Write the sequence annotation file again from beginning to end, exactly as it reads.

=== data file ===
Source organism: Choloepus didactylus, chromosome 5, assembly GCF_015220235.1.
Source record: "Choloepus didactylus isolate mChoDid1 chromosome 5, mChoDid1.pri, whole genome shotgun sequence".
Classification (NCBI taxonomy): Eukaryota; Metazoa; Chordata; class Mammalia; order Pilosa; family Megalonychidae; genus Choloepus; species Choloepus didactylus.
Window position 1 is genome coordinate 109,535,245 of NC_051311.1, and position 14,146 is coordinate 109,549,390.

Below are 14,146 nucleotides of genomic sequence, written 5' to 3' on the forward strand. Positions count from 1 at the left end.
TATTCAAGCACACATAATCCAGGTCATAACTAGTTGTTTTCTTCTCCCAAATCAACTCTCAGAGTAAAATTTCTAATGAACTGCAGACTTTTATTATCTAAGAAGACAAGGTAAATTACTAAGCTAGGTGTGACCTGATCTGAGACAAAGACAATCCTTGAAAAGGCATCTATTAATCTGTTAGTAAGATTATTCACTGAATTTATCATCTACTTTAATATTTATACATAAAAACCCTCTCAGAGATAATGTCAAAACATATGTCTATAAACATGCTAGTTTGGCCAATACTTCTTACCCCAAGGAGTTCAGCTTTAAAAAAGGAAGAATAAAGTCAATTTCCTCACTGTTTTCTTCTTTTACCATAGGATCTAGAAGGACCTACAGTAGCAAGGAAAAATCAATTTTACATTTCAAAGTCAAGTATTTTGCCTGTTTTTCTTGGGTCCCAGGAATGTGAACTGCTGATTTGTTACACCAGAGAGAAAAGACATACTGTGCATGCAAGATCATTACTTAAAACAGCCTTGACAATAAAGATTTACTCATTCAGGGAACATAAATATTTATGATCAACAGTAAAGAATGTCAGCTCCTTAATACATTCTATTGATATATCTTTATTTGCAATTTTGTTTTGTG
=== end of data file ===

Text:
Source organism: Choloepus didactylus, chromosome 5, assembly GCF_015220235.1.
Source record: "Choloepus didactylus isolate mChoDid1 chromosome 5, mChoDid1.pri, whole genome shotgun sequence".
Classification (NCBI taxonomy): Eukaryota; Metazoa; Chordata; class Mammalia; order Pilosa; family Megalonychidae; genus Choloepus; species Choloepus didactylus.
Window position 1 is genome coordinate 109,535,245 of NC_051311.1, and position 14,146 is coordinate 109,549,390.

Below are 14,146 nucleotides of genomic sequence, written 5' to 3' on the forward strand. Positions count from 1 at the left end.
TATTCAAGCACACATAATCCAGGTCATAACTAGTTGTTTTCTTCTCCCAAATCAACTCTCAGAGTAAAATTTCTAATGAACTGCAGACTTTTATTATCTAAGAAGACAAGGTAAATTACTAAGCTAGGTGTGACCTGATCTGAGACAAAGACAATCCTTGAAAAGGCATCTATTAATCTGTTAGTAAGATTATTCACTGAATTTATCATCTACTTTAATATTTATACATAAAAACCCTCTCAGAGATAATGTCAAAACATATGTCTATAAACATGCTAGTTTGGCCAATACTTCTTACCCCAAGGAGTTCAGCTTTAAAAAAGGAAGAATAAAGTCAATTTCCTCACTGTTTTCTTCTTTTACCATAGGATCTAGAAGGACCTACAGTAGCAAGGAAAAATCAATTTTACATTTCAAAGTCAAGTATTTTGCCTGTTTTTCTTGGGTCCCAGGAATGTGAACTGCTGATTTGTTACACCAGAGAGAAAAGACATACTGTGCATGCAAGATCATTACTTAAAACAGCCTTGACAATAAAGATTTACTCATTCAGGGAACATAAATATTTATGATCAACAGTAAAGAATGTCAGCTCCTTAATACATTCTATTGATATATCTTTATTTGCAATTTTGTTTTGTG